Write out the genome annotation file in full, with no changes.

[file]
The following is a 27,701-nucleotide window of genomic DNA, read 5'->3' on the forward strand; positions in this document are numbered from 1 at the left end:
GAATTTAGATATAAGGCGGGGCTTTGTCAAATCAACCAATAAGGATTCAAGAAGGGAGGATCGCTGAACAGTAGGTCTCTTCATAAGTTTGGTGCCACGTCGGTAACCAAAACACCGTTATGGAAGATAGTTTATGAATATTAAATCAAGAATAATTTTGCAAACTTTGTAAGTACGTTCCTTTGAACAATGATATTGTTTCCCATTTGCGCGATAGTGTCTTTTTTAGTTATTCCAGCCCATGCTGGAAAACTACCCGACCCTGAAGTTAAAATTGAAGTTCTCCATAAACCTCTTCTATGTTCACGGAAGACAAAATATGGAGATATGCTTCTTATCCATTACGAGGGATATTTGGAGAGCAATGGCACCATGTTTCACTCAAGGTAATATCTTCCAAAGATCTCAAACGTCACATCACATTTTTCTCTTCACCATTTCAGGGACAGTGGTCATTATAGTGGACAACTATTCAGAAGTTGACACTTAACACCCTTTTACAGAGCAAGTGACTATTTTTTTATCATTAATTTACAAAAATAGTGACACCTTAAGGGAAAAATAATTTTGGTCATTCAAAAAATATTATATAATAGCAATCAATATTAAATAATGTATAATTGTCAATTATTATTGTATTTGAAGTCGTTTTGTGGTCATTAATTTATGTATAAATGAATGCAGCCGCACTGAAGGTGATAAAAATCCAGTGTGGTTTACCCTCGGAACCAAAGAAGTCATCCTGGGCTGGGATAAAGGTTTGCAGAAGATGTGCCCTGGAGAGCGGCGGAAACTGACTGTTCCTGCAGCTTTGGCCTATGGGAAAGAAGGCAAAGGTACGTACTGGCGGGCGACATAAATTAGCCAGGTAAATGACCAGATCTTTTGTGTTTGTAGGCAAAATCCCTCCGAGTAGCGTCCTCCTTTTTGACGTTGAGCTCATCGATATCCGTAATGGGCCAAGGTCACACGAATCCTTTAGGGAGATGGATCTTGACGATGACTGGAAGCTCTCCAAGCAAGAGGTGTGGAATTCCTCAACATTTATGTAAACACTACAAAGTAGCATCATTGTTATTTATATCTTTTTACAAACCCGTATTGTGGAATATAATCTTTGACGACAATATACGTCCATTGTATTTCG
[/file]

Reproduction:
The following is a 27,701-nucleotide window of genomic DNA, read 5'->3' on the forward strand; positions in this document are numbered from 1 at the left end:
GAATTTAGATATAAGGCGGGGCTTTGTCAAATCAACCAATAAGGATTCAAGAAGGGAGGATCGCTGAACAGTAGGTCTCTTCATAAGTTTGGTGCCACGTCGGTAACCAAAACACCGTTATGGAAGATAGTTTATGAATATTAAATCAAGAATAATTTTGCAAACTTTGTAAGTACGTTCCTTTGAACAATGATATTGTTTCCCATTTGCGCGATAGTGTCTTTTTTAGTTATTCCAGCCCATGCTGGAAAACTACCCGACCCTGAAGTTAAAATTGAAGTTCTCCATAAACCTCTTCTATGTTCACGGAAGACAAAATATGGAGATATGCTTCTTATCCATTACGAGGGATATTTGGAGAGCAATGGCACCATGTTTCACTCAAGGTAATATCTTCCAAAGATCTCAAACGTCACATCACATTTTTCTCTTCACCATTTCAGGGACAGTGGTCATTATAGTGGACAACTATTCAGAAGTTGACACTTAACACCCTTTTACAGAGCAAGTGACTATTTTTTTATCATTAATTTACAAAAATAGTGACACCTTAAGGGAAAAATAATTTTGGTCATTCAAAAAATATTATATAATAGCAATCAATATTAAATAATGTATAATTGTCAATTATTATTGTATTTGAAGTCGTTTTGTGGTCATTAATTTATGTATAAATGAATGCAGCCGCACTGAAGGTGATAAAAATCCAGTGTGGTTTACCCTCGGAACCAAAGAAGTCATCCTGGGCTGGGATAAAGGTTTGCAGAAGATGTGCCCTGGAGAGCGGCGGAAACTGACTGTTCCTGCAGCTTTGGCCTATGGGAAAGAAGGCAAAGGTACGTACTGGCGGGCGACATAAATTAGCCAGGTAAATGACCAGATCTTTTGTGTTTGTAGGCAAAATCCCTCCGAGTAGCGTCCTCCTTTTTGACGTTGAGCTCATCGATATCCGTAATGGGCCAAGGTCACACGAATCCTTTAGGGAGATGGATCTTGACGATGACTGGAAGCTCTCCAAGCAAGAGGTGTGGAATTCCTCAACATTTATGTAAACACTACAAAGTAGCATCATTGTTATTTATATCTTTTTACAAACCCGTATTGTGGAATATAATCTTTGACGACAATATACGTCCATTGTATTTCG